[17] Robert Einhorn and Vann H. Van Diepen, “Constraining Iran’s missile capabilities,” The Brookings Institution, March 2019, https://www.brookings.edu/research/constraining-irans-missile-capabilities/.

[18] “Country Reports on Terrorism 2019,” U.S. Department of State, accessed May 1, 2021, https://www.state.gov/reports/country-reports-on-terrorism-2019/.

[19] U.S. Department of State, “Country Reports on Terrorism 2019.”

[20] “Civil War in Syria,” Council on Foreign Relations, accessed May 1, 2021, https://www.cfr.org/global-conflict-tracker/conflict/civil-war-syria.

[21] “Syria chemical ‘attack’: What we know,” BBC, April 26, 2017, https://www.bbc.com/news/world-middle-east-39500947.

[22] Arms Control Association, “The Joint Comprehensive Plan of Action (JCPOA) at a Glance.”

[23] Michael Peel, “Swift to comply with US sanctions on Iran in blow to EU,” Financial Times, November 5, 2018, https://www.ft.com/content/8f16f8aa-e104-11e8-8e70-5e22a430c1ad.

[24] Jackie Northman, “Why Iran’s Economy Has Not Collapsed Amid U.S. Sanctions And ‘Maximum Pressure’,” NPR, January 16, 2020, https://www.npr.org/2020/01/16/796781021/why-irans-economy-has-not-collapsed-amid-u-s-sanctions-and-maximum-pressure.

[25] “Domestic manufacturing of industrial parts, equipment saves Iran $2.2b,” Tehran Times, January 21, 2021, https://www.tehrantimes.com/news/457434/Domestic-manufacturing-of-industrial-parts-equipment-saves-Iran.

[26] ““Maximum Pressure” US Economic Sanctions Harm Iranians’ Right to Health,” Human Rights Watch, October 29, 2019, https://www.hrw.org/report/2019/10/29/maximum-pressure/us-economic-sanctions-harm-iranians-right-health.

[27] Farnaz Fassihi and Steven Lee Myers, “China, With $400 Billion Iran Deal, Could Deepen Influence in Mideast,” The New York Times, March 29, 2021, https://www.nytimes.com/2021/03/27/world/middleeast/china-iran-deal.html.

[28] Henry Foy, “Russia to invest $500m in Syrian port of Tartus,” Financial Times, December 17, 2019, https://www.ft.com/content/f52bdde6-20cc-11ea-b8a1-584213ee7b2b.

[29] “Bilateral relations Switzerland–Iran,” Federal Department of Foreign Affairs, accessed May 1, 2021. https://www.eda.admin.ch/eda/en/fdfa/representations-and-travel-advice/iran/switzerland-iran.html.

[30] “Executive Order — Revocation of Executive Orders 13574, 13590, 13622, and 13645 with Respect to Iran, Amendment of Executive Order 13628 with Respect to Iran, and Provision of Implementation Authorities for Aspects of Certain Statutory Sanctions,” The White House, Office of the Press Secretary, accessed May 1, 2021, https://obamawhitehouse.archives.gov/the-press-office/2016/01/16/executive-order-revocation-of-executive-orders-with-respect-to-Iran.

[31] Stephan Kinzer, All the Shah’s Men, (New York: John Wiley & Sons, 2003).

[32] “Iran Tells Oil Consortium Pact Will Not Be Renewed,” The New York Times, January 24, 1973, https://www.nytimes.com/1973/01/24/archives/iran-tells-oil-consortium-pact-will-not-be-renewed-companies.html.

[33] Ariana Rowberry, “Sixty Years of “Atoms for Peace” and Iran’s Nuclear Program,” The Brookings Institution, December 18, 2013, https://www.brookings.edu/blog/up-front/2013/12/18/sixty-years-of-atoms-for-peace-and-irans-nuclear-program/.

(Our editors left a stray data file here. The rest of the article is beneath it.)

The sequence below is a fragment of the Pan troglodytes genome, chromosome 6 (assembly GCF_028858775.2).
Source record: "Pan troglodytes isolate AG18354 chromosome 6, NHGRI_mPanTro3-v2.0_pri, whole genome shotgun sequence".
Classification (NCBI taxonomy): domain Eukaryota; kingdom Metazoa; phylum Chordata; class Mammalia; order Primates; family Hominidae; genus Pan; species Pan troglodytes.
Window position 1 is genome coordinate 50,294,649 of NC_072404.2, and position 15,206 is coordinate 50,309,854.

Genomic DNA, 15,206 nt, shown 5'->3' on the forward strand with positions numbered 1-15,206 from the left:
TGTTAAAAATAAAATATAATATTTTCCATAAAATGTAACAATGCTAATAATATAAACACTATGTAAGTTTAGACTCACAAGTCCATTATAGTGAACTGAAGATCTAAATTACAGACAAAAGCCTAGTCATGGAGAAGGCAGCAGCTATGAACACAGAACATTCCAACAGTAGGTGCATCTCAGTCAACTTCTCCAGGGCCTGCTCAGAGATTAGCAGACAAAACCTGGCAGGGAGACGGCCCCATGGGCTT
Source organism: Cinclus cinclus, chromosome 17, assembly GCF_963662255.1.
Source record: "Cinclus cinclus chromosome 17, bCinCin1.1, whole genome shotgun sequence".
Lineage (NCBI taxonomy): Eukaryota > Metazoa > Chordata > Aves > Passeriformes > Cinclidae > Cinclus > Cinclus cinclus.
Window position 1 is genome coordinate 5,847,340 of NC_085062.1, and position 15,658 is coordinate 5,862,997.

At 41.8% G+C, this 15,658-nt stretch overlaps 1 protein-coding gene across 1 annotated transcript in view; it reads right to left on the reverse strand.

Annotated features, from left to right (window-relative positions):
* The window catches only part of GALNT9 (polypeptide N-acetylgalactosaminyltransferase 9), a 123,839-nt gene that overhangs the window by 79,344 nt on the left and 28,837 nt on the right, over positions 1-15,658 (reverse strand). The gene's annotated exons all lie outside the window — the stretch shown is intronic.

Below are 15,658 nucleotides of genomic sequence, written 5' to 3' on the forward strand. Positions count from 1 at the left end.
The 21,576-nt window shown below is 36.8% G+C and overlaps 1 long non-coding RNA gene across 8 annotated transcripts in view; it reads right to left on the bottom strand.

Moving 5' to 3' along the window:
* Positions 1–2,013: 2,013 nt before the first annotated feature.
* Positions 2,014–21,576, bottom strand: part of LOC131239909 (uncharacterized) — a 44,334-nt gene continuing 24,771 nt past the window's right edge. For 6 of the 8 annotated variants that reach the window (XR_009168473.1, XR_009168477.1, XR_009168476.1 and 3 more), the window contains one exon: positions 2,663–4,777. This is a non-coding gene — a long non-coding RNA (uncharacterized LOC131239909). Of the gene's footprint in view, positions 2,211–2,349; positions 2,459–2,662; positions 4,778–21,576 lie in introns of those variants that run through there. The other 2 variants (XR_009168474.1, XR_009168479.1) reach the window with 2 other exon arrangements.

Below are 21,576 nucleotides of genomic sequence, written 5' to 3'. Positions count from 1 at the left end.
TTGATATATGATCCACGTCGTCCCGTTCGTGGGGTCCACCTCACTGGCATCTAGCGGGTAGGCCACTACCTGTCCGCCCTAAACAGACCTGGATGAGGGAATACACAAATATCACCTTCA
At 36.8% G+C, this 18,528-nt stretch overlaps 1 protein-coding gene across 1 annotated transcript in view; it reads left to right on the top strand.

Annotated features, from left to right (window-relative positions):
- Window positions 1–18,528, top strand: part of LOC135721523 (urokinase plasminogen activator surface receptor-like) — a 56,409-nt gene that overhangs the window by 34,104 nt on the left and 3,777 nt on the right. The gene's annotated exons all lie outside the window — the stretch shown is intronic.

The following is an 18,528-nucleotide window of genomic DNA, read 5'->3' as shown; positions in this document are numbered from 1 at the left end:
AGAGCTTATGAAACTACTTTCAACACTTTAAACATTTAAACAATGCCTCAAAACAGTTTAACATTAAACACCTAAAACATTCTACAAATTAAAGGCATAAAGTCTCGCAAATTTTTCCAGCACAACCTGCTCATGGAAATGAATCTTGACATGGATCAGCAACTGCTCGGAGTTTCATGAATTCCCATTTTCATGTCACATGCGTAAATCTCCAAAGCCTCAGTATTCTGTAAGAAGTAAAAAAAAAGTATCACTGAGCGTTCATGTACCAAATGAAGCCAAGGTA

[34] “Timeline: U.S. Relations With Iran,” Council on Foreign Relations, accessed May 1, 2021, https://www.cfr.org/timeline/us-relations-iran-1953-2021.

[35] Shadi Hamid, “Islamism, the Arab Spring, and the Failure of America’s Do-Nothing Policy in the Middle East,” The Atlantic, October 9, 2015, https://www.theatlantic.com/international/archive/2015/10/middle-east-egypt-us-policy/409537/.

[36] Ray Takeyh, “Has Gaddafi Reformed?” The Washington Post, August 19, 2003, https://www.washingtonpost.com/archive/opinions/2003/08/19/has-gaddafi-reformed/485997f5-606c-4230-866e-b52820877aad/.

[37] “Zarif calls on U.S. to end JCPOA lawlessness,” Tehran Times, May 9, 2021, https://www.tehrantimes.com/news/460742/Zarif-calls-on-U-S-to-end-JCPOA-lawlessness.

[38] “Zarif calls on U.S. to end JCPOA lawlessness.”

[39] Julia Marnin, “Iranian Delegate Reiterates That New Nuclear Deal Dependent on Lifting U.S. Sanctions,” Newsweek, May 12, 2021, https://www.newsweek.com/iranian-delegate-reiterates-that-new-nuclear-deal-dependent-lifting-us-sanctions-1590856.

[40] Amanda Macius, “Iran nuclear deal talks are stuck after substantial progress, negotiator says,” CNBC, August 3, 2021, https://www.cnbc.com/2021/08/03/iran-nuclear-deal-talks-are-stuck-after-substantial-progress-negotiator-says.html.

[41] Francois Murphy, Humeyra Pamuk, and Arshad Mohammed, “Iran takes steps to make enriched uranium metal; U.S., Europe powers dismayed,” Reuters, July 6, 2021, https://www.reuters.com/world/middle-east/iran-informs-iaea-plans-produce-enriched-uranium-2021-07-06/

[42] Robert Satloff, “How Iran’s Deadly Tanker Attack Is Linked to the Nuclear Deal,” Foreign Policy, August 11, 2021, https://foreignpolicy.com/2021/08/11/iran-nuclear-deal-drone-attack-mercer-street-tanker-jcpoa-blinken-maritime-security/

[43] “Timeline: U.S.-India Relations,” Council on Foreign Relations, accessed May 1, 2021, https://www.cfr.org/timeline/us-india-relations.

[44] Council on Foreign Relations, “Timeline: U.S.-India Relations.”

[45] Patrick Kingsley, David E. Sanger, and Farnaz Fassihi, “After Nuclear Site Blackout, Thunder From Iran, and Silence From U.S.,” The New York Times, April 12, 2021, https://www.nytimes.com/2021/04/12/world/middleeast/iran-israel-nuclear-site.html.

[46] Kylie Atwood, “US official says Israel was behind assassination of Iranian scientist,” CNN, December 2, 2020,  https://www.cnn.com/2020/12/02/politics/iran-scientist-israel-assassination-us/index.html.